• Deaf Blind with Multiple Disabilities (DBMD) Program: Another waiver program operated by HHSC, as authorized by the Centers for Medicare & Medicaid Services (CMS) in accordance with §1915(c) of the Social Security Act.
  • Home and Community-based Services (HCS) Program: A waiver program operated by HHSC as authorized by CMS in accordance with §1915(c) of the Social Security Act.

Rule §559.205 – Criteria for Licensing

Overview:

Rule §559.205 outlines the criteria and procedures for obtaining a license to provide individualized skills and socialization services in Texas. The rule details the application process, the required documentation, the conditions for approval, and the obligations post-licensure, ensuring compliance with the Texas Human Resources Code, Chapter 103, and the relevant subchapter.

Key Requirements:

  • An entity must obtain a license from the Texas Health and Human Services Commission (HHSC) to establish or provide individualized skills and socialization services in Texas.
  • The provider must be listed on HHSC’s Day Activity and Health Services (DAHS) directory to provide such services.
  • Applicants must submit a complete application form, follow the instructions, upload required documentation, and submit the license fee through the online licensure portal.
  • Applicants must complete HHSC required training and provide documentation of its completion through the online portal.
  • Various pieces of information including the name of the business entity, tax identification number, CEO name, ownership information, location address, program providers’ names, maximum number of individuals to be served, effective date, community engagement plan, and other relevant details must be submitted as part of the application.
  • HHSC may deny an application that remains incomplete after 120 days.
  • HHSC considers the background and qualifications of the applicant, persons with a disclosable interest, affiliates, administrators, managers, and others as defined by the application instructions before issuing a license.
  • If the applicant is located within a prohibited setting as defined by the rules governing the HCS Program and hasn’t been approved through heightened scrutiny, the application will be referred for enforcement.
  • HHSC may issue a temporary initial license effective for 180 days, which may be extended until the applicant demonstrates compliance through an on-site survey. This provision is applicable through the end of HHSC fiscal year 2023.
  • A license is issued if the applicant, all relevant persons, and the provider meet all applicable requirements and the location meets all requirements of this subchapter.
  • HHSC will implement a system of staggered expiration dates for licenses. Applicants may receive a one, two, or three-year license.
  • Providers must not serve more individuals than specified on their license.
  • The license must be prominently displayed in a public area of the location or in the designated place of business for off-site only providers.
  • If any information submitted through the application process changes post-licensure, the license holder must submit an application through the online licensure portal to make the changes.

Rule §559.207 – Increase in Capacity

Overview:

Rule §559.207 establishes the protocol for a license holder seeking to increase capacity during the license term. The rule mandates that an increase in capacity requires approval from the Texas Health and Human Services Commission (HHSC) and outlines the application process for such approval.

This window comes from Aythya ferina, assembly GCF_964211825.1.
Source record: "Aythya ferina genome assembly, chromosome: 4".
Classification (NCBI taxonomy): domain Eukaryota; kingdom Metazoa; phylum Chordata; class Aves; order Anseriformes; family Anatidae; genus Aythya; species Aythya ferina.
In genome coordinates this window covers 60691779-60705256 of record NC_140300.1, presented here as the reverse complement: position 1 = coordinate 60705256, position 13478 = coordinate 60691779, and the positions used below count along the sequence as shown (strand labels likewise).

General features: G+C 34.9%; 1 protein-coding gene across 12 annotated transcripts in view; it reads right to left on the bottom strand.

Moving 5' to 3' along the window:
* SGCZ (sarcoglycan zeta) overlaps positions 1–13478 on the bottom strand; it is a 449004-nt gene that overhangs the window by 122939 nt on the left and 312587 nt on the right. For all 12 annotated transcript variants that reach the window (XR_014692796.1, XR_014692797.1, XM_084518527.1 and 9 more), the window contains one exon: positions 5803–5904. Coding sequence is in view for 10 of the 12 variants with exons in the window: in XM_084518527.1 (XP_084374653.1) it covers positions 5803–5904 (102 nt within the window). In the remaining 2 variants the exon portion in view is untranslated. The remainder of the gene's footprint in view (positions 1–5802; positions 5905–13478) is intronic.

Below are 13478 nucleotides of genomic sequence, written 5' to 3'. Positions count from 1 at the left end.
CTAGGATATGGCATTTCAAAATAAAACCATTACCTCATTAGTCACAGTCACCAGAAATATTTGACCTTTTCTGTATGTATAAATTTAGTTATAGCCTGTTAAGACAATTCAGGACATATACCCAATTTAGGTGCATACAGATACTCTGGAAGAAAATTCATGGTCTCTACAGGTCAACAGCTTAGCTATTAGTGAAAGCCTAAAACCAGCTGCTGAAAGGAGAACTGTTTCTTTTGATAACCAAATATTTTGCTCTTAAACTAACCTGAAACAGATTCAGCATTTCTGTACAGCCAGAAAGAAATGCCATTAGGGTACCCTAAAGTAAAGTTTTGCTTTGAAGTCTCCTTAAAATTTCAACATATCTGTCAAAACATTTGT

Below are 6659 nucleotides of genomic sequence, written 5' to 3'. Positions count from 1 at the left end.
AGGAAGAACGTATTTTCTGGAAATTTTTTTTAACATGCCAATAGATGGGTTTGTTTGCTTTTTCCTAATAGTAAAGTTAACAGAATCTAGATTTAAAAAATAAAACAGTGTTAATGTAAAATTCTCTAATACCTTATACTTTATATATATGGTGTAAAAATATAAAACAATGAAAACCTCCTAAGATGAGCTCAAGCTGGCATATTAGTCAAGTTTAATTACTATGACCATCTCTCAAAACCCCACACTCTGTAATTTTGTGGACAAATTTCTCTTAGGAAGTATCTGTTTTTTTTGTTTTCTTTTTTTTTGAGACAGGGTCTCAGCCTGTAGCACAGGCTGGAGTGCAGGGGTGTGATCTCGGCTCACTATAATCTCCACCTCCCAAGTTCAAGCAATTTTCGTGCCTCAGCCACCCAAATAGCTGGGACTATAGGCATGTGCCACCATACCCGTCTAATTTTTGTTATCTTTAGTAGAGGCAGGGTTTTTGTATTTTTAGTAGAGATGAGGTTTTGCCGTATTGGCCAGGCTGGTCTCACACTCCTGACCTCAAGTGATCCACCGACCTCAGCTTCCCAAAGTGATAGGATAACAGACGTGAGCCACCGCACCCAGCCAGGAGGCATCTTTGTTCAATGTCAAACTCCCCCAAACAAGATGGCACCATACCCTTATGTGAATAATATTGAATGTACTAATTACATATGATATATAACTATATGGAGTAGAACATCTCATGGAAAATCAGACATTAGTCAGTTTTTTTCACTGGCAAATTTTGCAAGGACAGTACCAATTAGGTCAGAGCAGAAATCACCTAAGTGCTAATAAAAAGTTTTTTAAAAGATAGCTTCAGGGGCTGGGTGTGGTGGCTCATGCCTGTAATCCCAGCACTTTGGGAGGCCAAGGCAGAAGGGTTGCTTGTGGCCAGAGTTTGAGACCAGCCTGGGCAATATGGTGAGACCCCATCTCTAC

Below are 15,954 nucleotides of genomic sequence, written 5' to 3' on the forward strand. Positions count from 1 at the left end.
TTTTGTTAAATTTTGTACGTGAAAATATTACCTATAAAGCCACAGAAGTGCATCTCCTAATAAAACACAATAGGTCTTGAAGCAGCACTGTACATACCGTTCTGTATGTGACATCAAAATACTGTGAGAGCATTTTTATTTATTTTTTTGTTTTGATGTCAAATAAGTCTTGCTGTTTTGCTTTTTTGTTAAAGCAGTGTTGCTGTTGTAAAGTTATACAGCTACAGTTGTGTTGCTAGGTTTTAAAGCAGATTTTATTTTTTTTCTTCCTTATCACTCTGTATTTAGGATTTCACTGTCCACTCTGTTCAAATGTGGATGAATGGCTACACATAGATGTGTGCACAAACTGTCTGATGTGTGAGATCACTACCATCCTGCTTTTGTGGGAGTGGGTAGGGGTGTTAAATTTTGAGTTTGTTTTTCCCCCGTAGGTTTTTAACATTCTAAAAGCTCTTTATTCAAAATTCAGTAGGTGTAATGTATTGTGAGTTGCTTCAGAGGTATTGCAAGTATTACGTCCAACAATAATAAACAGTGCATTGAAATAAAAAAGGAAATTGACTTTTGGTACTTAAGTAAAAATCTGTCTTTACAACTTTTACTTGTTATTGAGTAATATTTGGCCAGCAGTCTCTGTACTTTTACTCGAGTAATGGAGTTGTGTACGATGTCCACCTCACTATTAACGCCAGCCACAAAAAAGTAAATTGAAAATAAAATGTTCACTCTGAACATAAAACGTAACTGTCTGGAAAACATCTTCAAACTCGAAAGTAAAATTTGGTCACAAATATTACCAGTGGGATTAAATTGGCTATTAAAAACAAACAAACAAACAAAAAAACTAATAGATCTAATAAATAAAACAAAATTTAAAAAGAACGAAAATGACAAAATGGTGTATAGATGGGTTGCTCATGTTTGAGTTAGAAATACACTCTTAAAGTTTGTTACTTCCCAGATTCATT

Key Requirements:

  • A license holder may not increase capacity during the license term without obtaining approval from HHSC.
  • To seek approval for an increase in capacity, the license holder must submit a complete application through the online licensure portal.
  • If HHSC approves the increase in capacity, a new license will be issued to the license holder.

Rule §559.209 – Renewal Procedures and Qualifications

Overview:

Rule §559.209 outlines the procedures and qualifications for renewing a license under this chapter. It specifies the requirements for timely renewal, the validity period of renewed licenses, and the circumstances under which a renewal application may be denied. The rule also details the necessary content of the renewal application and the consequences of failing to submit a timely and sufficient application.

Key Requirements:

  • A license issued under this chapter must be renewed before its expiration date and is not automatically renewed.
  • All renewal licenses issued under this subchapter are valid for three years.
  • The submission of a license fee alone does not constitute an application for renewal.
  • A license holder must submit an application for renewal through the online licensure portal no later than the 45th day before the expiration date of the current license.
  • A complete application or an incomplete application with an explanatory letter must be received by HHSC within the specified deadlines. A late fee is applicable if received during the 45-day period ending on the date the current license expires.
  • A timely and sufficient application, including submission of the required fee, is necessary to prevent the expiration of the license.
  • Applications for renewal submitted after the expiration date of the license will not be accepted, necessitating submission of an application for an initial license.
  • The renewal application must contain the same information required for an original application and the applicable license fee.
  • Renewal of a license may be denied for the same reasons an original application for a license may be denied.

Rule §559.211 – Change of Ownership and Notice of Changes